Almost one-year ago, Juancho Hernangomez had his coming out party against the best team in the world. The Nuggets were hosting the Golden State Warriors — a matchup they’ve found relative success in compared to the rest of the league. The Nuggets would emerge victorious thanks to a complete team effort, but that effort was highlighted by a career-high 27 points for Hernangomez.

Hernangomez — still a rookie at the time — drilled six three-pointers against the Warriors. Those threes were among the 24 that Denver would knock down that game — a mark that tied the single-game record in the regular season. They were also the genesis of a new go-to catchphrase for Altitude TV’s Scott Hastings. Juancho had arrived, and he planted his flag firmly on the right wing of the Pepsi Center.

It appeared that the Spaniard was going to fit in just fine in the Mile High City, but less than one season later, the Spanish Sensation has fallen all the way out of Nuggets’ head coach Michael Malone’s rotation.

Hernangomez was selected by Denver with the 14th overall draft pick in 2015. Equipped with height, length, and an ability to shoot the lights out, he had the makings of a potential stretch four; the type of player the Nuggets hoped to surround their budding star Nikola Jokic with.

Team-building is fluid though, and the trajectory of a franchise changes on a daily basis. The Nuggets would bring in All-Star forward Paul Millsap in the following offseason and they traded for Trey Lyles on draft night as well. All of a sudden, a log-jam had appeared at the power forward position.

Hernangomez’s path to consistent minutes revealed itself to be not a straight shot, but a windy and thorny road. A road that grew even thornier when he came down with mono in the final week of October.

The illness sidelined the 22-year old for over a month, and when he returned, his spot on the court had been filled. The illness was synched up with the rise of Lyles, who has been nothing short of a revelation in place of the injured Millsap. The two factors compounded and the result left Juancho on the outside looking in. It hasn’t been easy for him.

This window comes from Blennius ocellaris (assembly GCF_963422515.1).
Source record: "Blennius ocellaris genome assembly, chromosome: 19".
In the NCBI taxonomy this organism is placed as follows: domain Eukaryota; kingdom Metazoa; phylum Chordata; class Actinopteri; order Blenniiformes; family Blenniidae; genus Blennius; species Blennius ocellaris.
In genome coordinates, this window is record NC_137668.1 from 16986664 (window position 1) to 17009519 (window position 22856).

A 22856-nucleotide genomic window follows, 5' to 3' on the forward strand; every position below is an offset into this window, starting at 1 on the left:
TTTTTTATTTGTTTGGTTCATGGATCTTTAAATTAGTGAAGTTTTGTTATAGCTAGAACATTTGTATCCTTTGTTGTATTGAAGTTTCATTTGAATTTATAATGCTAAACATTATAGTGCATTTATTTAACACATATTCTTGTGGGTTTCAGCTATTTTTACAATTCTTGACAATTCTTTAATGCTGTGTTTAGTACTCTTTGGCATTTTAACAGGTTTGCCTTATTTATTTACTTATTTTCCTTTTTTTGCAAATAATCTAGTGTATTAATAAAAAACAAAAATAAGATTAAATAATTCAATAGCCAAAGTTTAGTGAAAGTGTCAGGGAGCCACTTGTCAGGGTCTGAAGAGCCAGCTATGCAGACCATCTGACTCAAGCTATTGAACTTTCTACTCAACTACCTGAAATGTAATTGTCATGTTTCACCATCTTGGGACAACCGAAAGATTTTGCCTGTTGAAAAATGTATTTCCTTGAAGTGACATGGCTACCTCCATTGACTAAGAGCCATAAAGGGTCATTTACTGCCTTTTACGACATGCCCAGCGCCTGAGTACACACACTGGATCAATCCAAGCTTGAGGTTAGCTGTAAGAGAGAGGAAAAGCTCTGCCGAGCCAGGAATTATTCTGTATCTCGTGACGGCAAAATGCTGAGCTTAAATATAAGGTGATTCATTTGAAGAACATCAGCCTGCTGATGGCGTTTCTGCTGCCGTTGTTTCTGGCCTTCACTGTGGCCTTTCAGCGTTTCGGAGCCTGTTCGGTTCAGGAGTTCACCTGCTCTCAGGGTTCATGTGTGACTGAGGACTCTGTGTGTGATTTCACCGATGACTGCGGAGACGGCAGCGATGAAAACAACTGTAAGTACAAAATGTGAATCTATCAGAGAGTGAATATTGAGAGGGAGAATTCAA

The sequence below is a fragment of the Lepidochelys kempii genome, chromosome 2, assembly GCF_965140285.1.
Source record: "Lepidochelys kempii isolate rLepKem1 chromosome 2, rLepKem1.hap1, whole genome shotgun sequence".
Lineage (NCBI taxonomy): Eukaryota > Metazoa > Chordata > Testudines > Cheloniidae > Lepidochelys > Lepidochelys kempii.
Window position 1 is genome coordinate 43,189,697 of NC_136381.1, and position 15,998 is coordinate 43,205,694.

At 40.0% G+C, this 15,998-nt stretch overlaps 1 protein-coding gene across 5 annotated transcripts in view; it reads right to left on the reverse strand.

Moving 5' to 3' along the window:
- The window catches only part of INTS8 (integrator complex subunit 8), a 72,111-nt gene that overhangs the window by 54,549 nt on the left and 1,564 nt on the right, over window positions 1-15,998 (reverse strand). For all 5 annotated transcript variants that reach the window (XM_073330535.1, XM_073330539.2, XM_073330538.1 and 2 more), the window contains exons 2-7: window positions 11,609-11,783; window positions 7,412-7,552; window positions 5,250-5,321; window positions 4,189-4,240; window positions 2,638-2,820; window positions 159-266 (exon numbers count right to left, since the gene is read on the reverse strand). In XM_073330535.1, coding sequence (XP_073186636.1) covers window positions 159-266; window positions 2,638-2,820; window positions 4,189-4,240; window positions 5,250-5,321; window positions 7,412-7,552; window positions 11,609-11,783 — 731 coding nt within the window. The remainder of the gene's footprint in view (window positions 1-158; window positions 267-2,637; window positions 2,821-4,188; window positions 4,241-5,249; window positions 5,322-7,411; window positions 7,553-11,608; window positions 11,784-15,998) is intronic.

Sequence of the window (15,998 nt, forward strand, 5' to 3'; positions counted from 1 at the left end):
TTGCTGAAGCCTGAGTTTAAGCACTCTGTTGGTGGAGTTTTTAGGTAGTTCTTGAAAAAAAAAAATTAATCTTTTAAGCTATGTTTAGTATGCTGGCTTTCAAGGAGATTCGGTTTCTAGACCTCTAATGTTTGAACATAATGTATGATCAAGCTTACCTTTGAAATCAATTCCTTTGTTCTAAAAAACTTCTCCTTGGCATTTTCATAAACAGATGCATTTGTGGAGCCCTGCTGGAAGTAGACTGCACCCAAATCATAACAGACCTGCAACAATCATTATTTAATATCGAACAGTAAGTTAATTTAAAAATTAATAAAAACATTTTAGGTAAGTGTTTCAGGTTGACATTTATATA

“Basketball is my world, and I love playing basketball. I can play 24 hours every single day.” Hernangomez told Mile High Sports. “I just love playing basketball, and when I don’t play basketball, I’m mad and not happy. And that is the situation right now.”

There’s a still a strong language barrier for Hernangomez, who struggles at times to find the correct adjectives. He used the word ‘mad’, but that certainly doesn’t describe his demeanor. Hernangomez is considered to be one of the more lovable and happy teammates on this roster.

“He jokes with me every day pretty much.” Torrey Craig told Mile High Sports. “He’s one of the most childish guys on the team. He’s still got a great personality, his energy is good. He’s still being as positive as he can be. He’s been great.”

Mononucleosis is a brutal illness, one that saps your energy and drains you to the core. It can take up to two months to recover, an even longer time to get your body back to where Hernangomez would like it to be — let alone to a place that might allow you to compete at a professional level. But Hernangomez says the mono isn’t what’s holding him back at this point. He’s ready to play.